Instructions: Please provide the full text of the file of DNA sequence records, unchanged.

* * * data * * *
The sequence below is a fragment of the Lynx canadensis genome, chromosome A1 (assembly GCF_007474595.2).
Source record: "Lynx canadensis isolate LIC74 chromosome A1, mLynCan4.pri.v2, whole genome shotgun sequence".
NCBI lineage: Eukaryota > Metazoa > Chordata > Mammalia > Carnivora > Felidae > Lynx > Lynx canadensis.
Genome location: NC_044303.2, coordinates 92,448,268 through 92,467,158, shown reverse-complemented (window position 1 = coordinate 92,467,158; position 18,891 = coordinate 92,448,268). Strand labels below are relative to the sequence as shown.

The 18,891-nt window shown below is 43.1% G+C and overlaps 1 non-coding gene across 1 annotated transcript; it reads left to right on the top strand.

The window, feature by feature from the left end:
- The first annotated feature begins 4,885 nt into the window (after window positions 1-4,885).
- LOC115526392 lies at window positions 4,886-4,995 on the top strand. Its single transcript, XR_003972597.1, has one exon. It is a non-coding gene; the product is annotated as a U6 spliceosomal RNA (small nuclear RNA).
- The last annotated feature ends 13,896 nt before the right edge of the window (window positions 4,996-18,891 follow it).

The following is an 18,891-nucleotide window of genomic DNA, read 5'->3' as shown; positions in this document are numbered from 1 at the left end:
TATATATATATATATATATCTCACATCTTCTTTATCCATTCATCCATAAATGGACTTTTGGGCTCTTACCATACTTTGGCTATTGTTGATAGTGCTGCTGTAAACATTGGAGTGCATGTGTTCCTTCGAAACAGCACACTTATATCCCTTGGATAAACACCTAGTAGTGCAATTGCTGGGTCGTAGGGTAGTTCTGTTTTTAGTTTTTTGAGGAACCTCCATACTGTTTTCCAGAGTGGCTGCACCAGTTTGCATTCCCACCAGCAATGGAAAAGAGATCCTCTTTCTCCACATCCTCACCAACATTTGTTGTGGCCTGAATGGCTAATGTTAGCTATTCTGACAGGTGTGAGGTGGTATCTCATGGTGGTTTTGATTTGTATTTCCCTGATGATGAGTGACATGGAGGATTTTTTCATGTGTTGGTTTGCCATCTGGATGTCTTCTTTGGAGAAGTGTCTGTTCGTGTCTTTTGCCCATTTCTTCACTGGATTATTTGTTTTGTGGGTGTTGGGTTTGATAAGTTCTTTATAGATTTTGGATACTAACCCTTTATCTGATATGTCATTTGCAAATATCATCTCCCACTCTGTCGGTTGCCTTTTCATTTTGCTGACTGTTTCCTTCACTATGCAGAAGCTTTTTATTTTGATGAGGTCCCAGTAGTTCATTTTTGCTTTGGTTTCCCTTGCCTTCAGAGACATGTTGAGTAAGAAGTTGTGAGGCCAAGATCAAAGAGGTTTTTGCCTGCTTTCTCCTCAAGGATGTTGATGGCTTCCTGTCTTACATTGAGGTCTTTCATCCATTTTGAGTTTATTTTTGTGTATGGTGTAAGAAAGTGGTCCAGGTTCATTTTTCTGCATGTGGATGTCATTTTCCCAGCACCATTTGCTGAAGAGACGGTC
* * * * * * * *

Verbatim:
The sequence below is a fragment of the Lynx canadensis genome, chromosome A1 (assembly GCF_007474595.2).
Source record: "Lynx canadensis isolate LIC74 chromosome A1, mLynCan4.pri.v2, whole genome shotgun sequence".
NCBI lineage: Eukaryota > Metazoa > Chordata > Mammalia > Carnivora > Felidae > Lynx > Lynx canadensis.
Genome location: NC_044303.2, coordinates 92,448,268 through 92,467,158, shown reverse-complemented (window position 1 = coordinate 92,467,158; position 18,891 = coordinate 92,448,268). Strand labels below are relative to the sequence as shown.

The 18,891-nt window shown below is 43.1% G+C and overlaps 1 non-coding gene across 1 annotated transcript; it reads left to right on the top strand.

The window, feature by feature from the left end:
- The first annotated feature begins 4,885 nt into the window (after window positions 1-4,885).
- LOC115526392 lies at window positions 4,886-4,995 on the top strand. Its single transcript, XR_003972597.1, has one exon. It is a non-coding gene; the product is annotated as a U6 spliceosomal RNA (small nuclear RNA).
- The last annotated feature ends 13,896 nt before the right edge of the window (window positions 4,996-18,891 follow it).

The following is an 18,891-nucleotide window of genomic DNA, read 5'->3' as shown; positions in this document are numbered from 1 at the left end:
TATATATATATATATATATCTCACATCTTCTTTATCCATTCATCCATAAATGGACTTTTGGGCTCTTACCATACTTTGGCTATTGTTGATAGTGCTGCTGTAAACATTGGAGTGCATGTGTTCCTTCGAAACAGCACACTTATATCCCTTGGATAAACACCTAGTAGTGCAATTGCTGGGTCGTAGGGTAGTTCTGTTTTTAGTTTTTTGAGGAACCTCCATACTGTTTTCCAGAGTGGCTGCACCAGTTTGCATTCCCACCAGCAATGGAAAAGAGATCCTCTTTCTCCACATCCTCACCAACATTTGTTGTGGCCTGAATGGCTAATGTTAGCTATTCTGACAGGTGTGAGGTGGTATCTCATGGTGGTTTTGATTTGTATTTCCCTGATGATGAGTGACATGGAGGATTTTTTCATGTGTTGGTTTGCCATCTGGATGTCTTCTTTGGAGAAGTGTCTGTTCGTGTCTTTTGCCCATTTCTTCACTGGATTATTTGTTTTGTGGGTGTTGGGTTTGATAAGTTCTTTATAGATTTTGGATACTAACCCTTTATCTGATATGTCATTTGCAAATATCATCTCCCACTCTGTCGGTTGCCTTTTCATTTTGCTGACTGTTTCCTTCACTATGCAGAAGCTTTTTATTTTGATGAGGTCCCAGTAGTTCATTTTTGCTTTGGTTTCCCTTGCCTTCAGAGACATGTTGAGTAAGAAGTTGTGAGGCCAAGATCAAAGAGGTTTTTGCCTGCTTTCTCCTCAAGGATGTTGATGGCTTCCTGTCTTACATTGAGGTCTTTCATCCATTTTGAGTTTATTTTTGTGTATGGTGTAAGAAAGTGGTCCAGGTTCATTTTTCTGCATGTGGATGTCATTTTCCCAGCACCATTTGCTGAAGAGACGGTC